How is your team acting as a cultural change agent to scale innovation within XL Catlin?
For culture to change and permeate, it has to occur from the bottom up. At XL Catlin, we’ve recognized that it’s up to us to get our younger talent engaged and excited about our mission and to get their colleagues excited and bought into the innovation vision. As an example, we bring our XL Innovate portfolio companies and partners to our offices where our employees can engage with startups, understand how they’re tackling problems. This access enables our employees, particularly our younger leaders, to grasp how the culture of a startup empowers them to act with agility and tackle problems. Events like these are incredibly valuable as they get our organization excited about the mission. Our youngest employees are really transforming the culture, and someday they’ll be leading this organization.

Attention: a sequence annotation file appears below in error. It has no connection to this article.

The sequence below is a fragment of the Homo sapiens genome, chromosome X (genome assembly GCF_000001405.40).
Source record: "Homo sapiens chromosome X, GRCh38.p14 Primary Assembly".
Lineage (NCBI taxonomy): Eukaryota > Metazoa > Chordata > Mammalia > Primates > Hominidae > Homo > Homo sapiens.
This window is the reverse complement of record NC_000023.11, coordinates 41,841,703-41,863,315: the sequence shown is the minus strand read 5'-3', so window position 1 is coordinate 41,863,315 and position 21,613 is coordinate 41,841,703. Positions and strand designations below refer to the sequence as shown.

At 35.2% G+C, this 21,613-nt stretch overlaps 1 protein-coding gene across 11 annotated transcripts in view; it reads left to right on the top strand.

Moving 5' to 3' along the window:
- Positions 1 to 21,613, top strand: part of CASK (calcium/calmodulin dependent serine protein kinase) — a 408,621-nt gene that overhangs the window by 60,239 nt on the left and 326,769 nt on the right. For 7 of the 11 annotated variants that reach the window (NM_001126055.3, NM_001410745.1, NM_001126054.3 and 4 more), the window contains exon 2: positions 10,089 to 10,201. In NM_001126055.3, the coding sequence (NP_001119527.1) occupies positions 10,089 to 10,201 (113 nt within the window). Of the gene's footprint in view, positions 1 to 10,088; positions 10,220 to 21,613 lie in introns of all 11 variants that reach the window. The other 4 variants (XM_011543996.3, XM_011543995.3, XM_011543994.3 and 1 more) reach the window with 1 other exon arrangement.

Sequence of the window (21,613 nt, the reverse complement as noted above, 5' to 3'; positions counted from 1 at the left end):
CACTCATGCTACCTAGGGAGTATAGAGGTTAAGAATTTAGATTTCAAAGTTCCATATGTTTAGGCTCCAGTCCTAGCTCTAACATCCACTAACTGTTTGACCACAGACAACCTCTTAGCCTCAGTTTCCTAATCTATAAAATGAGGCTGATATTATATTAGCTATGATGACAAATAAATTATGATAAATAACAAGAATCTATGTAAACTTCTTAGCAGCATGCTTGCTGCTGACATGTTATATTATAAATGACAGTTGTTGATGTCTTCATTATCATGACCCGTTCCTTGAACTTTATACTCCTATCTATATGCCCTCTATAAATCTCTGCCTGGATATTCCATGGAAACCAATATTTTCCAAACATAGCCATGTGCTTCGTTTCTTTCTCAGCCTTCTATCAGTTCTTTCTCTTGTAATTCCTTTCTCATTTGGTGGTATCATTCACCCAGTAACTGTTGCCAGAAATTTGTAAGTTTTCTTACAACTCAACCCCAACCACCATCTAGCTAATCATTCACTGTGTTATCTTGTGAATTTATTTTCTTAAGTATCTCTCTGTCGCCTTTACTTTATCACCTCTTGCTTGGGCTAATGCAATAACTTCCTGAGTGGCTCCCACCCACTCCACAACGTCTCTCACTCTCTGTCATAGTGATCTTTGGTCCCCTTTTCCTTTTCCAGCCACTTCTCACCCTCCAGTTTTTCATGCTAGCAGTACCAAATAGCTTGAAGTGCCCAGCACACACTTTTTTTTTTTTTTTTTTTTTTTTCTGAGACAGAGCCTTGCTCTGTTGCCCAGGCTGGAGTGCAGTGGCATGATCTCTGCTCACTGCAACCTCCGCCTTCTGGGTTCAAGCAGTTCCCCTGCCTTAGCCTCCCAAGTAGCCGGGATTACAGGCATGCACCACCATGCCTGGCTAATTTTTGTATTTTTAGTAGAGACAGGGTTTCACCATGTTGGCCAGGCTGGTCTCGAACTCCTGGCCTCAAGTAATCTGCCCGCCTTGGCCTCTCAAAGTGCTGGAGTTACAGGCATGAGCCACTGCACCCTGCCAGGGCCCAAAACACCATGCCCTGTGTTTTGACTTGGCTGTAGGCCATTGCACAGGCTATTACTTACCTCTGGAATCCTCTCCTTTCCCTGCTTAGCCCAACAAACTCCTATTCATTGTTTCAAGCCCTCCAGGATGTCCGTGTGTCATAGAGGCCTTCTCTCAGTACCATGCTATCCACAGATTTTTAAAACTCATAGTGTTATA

As XL Catlin looks to transform in this era of accelerated evolution, how do you think the role of your team/role of innovation will evolve?
I anticipate that we’ll be evolving our offering to look beyond what we are doing today. For example, we are finding great managing general agents to partner with and we are extending capacity to these niche players, but ultimately we don’t just want to be a capacity provider. Capacity is abundant, so how do we do something more meaningful to move the needle? These are questions that we are actively thinking about today. I’ve been thinking a lot about what we’re seeing in banking, where incumbents stand up new companies that are solving a niche need, but whose business models are enabled through technology without the use of core legacy systems. Can this model work well in insurance? We think so, but only if a carrier is truly willing to put their capital behind a vision for the future. It’s something we’ll continue to explore and it’s incredibly exciting to be part of an organization that is actively thinking about how our industry will have to change in the future.